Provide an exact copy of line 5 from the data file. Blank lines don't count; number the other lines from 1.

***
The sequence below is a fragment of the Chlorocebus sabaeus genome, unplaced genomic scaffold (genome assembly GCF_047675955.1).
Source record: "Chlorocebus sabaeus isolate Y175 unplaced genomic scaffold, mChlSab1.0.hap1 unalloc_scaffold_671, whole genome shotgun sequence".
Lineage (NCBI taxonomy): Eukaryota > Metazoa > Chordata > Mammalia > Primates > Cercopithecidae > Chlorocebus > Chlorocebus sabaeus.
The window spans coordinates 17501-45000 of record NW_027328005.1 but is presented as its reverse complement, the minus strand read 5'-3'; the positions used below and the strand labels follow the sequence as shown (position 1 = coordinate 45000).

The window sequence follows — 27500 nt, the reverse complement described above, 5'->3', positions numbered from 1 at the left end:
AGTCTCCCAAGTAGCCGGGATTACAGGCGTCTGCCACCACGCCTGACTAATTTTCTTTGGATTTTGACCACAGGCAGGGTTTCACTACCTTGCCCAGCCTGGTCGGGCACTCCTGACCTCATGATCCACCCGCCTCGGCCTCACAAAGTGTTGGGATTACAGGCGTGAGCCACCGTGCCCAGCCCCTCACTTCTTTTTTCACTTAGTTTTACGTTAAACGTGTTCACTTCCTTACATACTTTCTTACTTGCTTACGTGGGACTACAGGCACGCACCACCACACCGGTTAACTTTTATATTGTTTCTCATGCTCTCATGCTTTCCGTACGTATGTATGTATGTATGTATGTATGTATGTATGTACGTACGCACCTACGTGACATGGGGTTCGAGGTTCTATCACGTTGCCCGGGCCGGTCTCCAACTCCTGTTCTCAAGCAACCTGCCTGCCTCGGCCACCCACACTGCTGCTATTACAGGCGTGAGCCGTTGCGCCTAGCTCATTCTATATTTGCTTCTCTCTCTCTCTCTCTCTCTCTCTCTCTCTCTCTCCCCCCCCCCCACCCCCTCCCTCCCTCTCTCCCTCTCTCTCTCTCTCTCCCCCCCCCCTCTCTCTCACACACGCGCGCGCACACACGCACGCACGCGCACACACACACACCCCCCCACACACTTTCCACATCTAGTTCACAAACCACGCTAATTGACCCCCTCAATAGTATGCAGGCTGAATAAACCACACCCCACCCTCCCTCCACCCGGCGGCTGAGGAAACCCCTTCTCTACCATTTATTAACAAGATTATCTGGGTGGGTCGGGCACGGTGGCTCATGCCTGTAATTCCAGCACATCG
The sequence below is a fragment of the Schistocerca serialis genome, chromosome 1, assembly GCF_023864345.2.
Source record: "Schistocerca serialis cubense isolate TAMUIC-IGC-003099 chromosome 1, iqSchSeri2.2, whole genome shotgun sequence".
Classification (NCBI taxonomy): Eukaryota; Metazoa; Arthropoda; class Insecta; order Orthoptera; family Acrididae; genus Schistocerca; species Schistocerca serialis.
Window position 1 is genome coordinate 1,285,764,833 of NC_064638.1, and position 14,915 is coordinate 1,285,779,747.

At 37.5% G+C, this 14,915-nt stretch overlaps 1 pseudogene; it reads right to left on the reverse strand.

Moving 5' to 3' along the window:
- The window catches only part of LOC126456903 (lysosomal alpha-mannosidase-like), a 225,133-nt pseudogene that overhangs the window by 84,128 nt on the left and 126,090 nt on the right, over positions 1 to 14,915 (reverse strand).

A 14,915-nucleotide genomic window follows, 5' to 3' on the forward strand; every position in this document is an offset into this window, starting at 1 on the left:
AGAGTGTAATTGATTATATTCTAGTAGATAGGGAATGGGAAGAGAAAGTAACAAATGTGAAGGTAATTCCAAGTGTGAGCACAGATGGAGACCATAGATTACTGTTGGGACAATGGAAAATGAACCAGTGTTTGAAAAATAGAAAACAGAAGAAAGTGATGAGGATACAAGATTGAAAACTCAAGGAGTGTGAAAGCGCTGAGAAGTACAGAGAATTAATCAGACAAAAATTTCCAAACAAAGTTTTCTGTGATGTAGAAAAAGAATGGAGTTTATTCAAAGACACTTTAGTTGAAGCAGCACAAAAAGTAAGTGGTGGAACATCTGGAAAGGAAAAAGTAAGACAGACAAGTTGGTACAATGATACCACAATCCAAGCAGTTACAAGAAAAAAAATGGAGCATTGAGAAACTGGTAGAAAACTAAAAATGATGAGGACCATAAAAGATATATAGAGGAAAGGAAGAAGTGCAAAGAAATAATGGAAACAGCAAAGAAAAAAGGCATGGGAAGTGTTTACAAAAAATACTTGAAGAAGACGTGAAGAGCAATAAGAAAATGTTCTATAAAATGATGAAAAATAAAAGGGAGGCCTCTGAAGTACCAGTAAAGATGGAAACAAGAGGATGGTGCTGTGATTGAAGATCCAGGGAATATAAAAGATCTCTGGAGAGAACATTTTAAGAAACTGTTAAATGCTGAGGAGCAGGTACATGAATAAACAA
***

The window sequence follows — 27500 nt, the reverse complement described above, 5'->3', positions numbered from 1 at the left end: